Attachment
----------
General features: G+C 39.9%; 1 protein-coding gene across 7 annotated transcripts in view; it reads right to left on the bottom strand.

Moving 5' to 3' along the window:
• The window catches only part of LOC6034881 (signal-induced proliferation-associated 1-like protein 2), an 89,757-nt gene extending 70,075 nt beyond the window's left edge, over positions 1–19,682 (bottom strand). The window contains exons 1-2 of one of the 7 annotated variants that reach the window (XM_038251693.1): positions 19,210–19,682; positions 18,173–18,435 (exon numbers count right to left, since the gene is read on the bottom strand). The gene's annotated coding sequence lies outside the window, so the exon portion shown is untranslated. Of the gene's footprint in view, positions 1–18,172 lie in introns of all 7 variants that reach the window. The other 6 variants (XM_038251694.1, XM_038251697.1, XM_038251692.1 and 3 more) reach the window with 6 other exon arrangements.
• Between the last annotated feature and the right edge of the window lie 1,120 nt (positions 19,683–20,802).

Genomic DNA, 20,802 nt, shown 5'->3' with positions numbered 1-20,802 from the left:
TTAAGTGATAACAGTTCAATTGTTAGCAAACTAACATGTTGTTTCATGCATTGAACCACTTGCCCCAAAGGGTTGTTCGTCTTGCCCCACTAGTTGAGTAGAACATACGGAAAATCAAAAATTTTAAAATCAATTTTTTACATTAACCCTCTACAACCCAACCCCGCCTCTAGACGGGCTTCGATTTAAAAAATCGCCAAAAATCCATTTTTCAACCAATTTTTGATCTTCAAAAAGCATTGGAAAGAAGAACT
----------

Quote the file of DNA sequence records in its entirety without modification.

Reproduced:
General features: G+C 39.9%; 1 protein-coding gene across 7 annotated transcripts in view; it reads right to left on the bottom strand.

Moving 5' to 3' along the window:
• The window catches only part of LOC6034881 (signal-induced proliferation-associated 1-like protein 2), an 89,757-nt gene extending 70,075 nt beyond the window's left edge, over positions 1–19,682 (bottom strand). The window contains exons 1-2 of one of the 7 annotated variants that reach the window (XM_038251693.1): positions 19,210–19,682; positions 18,173–18,435 (exon numbers count right to left, since the gene is read on the bottom strand). The gene's annotated coding sequence lies outside the window, so the exon portion shown is untranslated. Of the gene's footprint in view, positions 1–18,172 lie in introns of all 7 variants that reach the window. The other 6 variants (XM_038251694.1, XM_038251697.1, XM_038251692.1 and 3 more) reach the window with 6 other exon arrangements.
• Between the last annotated feature and the right edge of the window lie 1,120 nt (positions 19,683–20,802).

Genomic DNA, 20,802 nt, shown 5'->3' with positions numbered 1-20,802 from the left:
TTAAGTGATAACAGTTCAATTGTTAGCAAACTAACATGTTGTTTCATGCATTGAACCACTTGCCCCAAAGGGTTGTTCGTCTTGCCCCACTAGTTGAGTAGAACATACGGAAAATCAAAAATTTTAAAATCAATTTTTTACATTAACCCTCTACAACCCAACCCCGCCTCTAGACGGGCTTCGATTTAAAAAATCGCCAAAAATCCATTTTTCAACCAATTTTTGATCTTCAAAAAGCATTGGAAAGAAGAACT